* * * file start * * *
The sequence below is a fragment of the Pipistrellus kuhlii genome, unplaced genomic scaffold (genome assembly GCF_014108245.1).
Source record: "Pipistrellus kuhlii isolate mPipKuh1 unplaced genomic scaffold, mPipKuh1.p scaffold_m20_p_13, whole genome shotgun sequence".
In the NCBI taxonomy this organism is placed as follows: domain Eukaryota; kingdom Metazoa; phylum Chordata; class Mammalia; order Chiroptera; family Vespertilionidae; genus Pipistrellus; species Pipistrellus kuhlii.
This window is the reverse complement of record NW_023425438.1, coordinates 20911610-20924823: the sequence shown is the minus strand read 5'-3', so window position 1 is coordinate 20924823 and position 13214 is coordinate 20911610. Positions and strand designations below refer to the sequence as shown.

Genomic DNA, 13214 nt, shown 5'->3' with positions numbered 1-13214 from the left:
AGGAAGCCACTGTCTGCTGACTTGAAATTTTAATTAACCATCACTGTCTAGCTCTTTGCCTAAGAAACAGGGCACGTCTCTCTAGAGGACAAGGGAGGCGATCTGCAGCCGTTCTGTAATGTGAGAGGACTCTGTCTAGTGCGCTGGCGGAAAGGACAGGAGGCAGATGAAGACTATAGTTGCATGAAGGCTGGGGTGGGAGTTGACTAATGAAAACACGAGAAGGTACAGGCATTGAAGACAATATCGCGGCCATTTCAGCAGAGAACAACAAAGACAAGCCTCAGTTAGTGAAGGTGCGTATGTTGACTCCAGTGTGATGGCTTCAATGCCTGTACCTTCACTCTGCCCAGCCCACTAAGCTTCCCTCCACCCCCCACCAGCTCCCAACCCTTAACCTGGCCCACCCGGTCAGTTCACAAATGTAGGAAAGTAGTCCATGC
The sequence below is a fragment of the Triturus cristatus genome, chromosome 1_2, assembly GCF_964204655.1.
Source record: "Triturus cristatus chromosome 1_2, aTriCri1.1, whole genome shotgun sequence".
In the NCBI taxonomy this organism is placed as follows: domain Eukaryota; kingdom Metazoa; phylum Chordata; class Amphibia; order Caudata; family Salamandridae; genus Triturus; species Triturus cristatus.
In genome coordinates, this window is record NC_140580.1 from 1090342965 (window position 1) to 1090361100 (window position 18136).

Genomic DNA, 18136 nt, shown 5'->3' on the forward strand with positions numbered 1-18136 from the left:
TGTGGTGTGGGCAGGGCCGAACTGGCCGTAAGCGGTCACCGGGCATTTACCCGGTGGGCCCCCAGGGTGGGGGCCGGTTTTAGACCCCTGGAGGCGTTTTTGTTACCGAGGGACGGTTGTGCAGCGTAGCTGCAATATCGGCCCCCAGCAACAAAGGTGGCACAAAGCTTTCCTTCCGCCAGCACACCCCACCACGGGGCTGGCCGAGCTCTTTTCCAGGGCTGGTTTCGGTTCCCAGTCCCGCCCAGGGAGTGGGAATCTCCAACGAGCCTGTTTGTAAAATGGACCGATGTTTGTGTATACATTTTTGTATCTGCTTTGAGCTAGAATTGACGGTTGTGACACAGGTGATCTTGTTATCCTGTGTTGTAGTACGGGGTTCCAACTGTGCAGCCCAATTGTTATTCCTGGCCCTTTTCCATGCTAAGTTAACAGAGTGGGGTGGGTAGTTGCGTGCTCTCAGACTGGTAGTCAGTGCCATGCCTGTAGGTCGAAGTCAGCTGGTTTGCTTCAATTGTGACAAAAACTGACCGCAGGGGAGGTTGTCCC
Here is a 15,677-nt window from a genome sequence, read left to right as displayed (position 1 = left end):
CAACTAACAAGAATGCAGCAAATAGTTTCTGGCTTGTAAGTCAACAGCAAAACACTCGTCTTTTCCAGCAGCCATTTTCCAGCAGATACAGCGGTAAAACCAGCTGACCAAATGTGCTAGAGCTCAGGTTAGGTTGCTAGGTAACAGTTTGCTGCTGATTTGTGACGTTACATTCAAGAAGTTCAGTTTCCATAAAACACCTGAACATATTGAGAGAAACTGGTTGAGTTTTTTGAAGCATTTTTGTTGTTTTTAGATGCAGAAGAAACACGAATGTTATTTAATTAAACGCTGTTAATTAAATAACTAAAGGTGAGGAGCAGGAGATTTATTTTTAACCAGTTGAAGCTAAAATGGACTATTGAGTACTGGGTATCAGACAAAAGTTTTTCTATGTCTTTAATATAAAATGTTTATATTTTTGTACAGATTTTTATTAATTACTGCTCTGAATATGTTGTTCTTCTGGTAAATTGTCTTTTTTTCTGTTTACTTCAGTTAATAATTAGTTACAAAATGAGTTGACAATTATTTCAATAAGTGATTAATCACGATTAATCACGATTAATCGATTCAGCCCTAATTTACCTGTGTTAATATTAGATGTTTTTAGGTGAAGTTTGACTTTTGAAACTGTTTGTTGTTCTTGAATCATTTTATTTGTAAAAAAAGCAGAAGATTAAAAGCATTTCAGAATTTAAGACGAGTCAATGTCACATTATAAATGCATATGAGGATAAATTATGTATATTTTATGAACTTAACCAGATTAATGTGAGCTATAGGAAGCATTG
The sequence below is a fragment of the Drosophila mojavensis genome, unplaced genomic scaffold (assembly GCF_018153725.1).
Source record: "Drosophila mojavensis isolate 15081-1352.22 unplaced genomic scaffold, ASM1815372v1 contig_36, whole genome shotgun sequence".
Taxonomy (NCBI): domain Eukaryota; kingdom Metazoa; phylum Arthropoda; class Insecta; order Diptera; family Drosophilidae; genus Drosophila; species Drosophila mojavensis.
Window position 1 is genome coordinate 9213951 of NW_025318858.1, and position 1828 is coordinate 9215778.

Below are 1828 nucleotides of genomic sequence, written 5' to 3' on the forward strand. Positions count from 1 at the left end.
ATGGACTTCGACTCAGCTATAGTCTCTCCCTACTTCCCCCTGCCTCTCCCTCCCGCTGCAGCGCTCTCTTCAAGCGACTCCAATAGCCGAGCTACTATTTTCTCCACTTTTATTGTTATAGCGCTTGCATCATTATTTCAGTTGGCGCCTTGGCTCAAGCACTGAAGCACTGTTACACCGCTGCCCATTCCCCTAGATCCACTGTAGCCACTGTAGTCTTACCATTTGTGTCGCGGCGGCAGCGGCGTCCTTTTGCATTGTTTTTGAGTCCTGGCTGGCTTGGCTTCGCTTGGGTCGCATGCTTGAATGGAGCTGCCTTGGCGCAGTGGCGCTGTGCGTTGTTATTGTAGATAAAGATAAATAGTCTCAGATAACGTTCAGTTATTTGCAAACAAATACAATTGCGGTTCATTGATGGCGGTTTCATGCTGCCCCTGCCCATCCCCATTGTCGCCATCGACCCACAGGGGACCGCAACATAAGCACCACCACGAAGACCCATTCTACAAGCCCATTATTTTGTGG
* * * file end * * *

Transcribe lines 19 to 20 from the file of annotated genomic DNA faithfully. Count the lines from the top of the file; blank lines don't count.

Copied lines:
Below are 1828 nucleotides of genomic sequence, written 5' to 3' on the forward strand. Positions count from 1 at the left end.
ATGGACTTCGACTCAGCTATAGTCTCTCCCTACTTCCCCCTGCCTCTCCCTCCCGCTGCAGCGCTCTCTTCAAGCGACTCCAATAGCCGAGCTACTATTTTCTCCACTTTTATTGTTATAGCGCTTGCATCATTATTTCAGTTGGCGCCTTGGCTCAAGCACTGAAGCACTGTTACACCGCTGCCCATTCCCCTAGATCCACTGTAGCCACTGTAGTCTTACCATTTGTGTCGCGGCGGCAGCGGCGTCCTTTTGCATTGTTTTTGAGTCCTGGCTGGCTTGGCTTCGCTTGGGTCGCATGCTTGAATGGAGCTGCCTTGGCGCAGTGGCGCTGTGCGTTGTTATTGTAGATAAAGATAAATAGTCTCAGATAACGTTCAGTTATTTGCAAACAAATACAATTGCGGTTCATTGATGGCGGTTTCATGCTGCCCCTGCCCATCCCCATTGTCGCCATCGACCCACAGGGGACCGCAACATAAGCACCACCACGAAGACCCATTCTACAAGCCCATTATTTTGTGG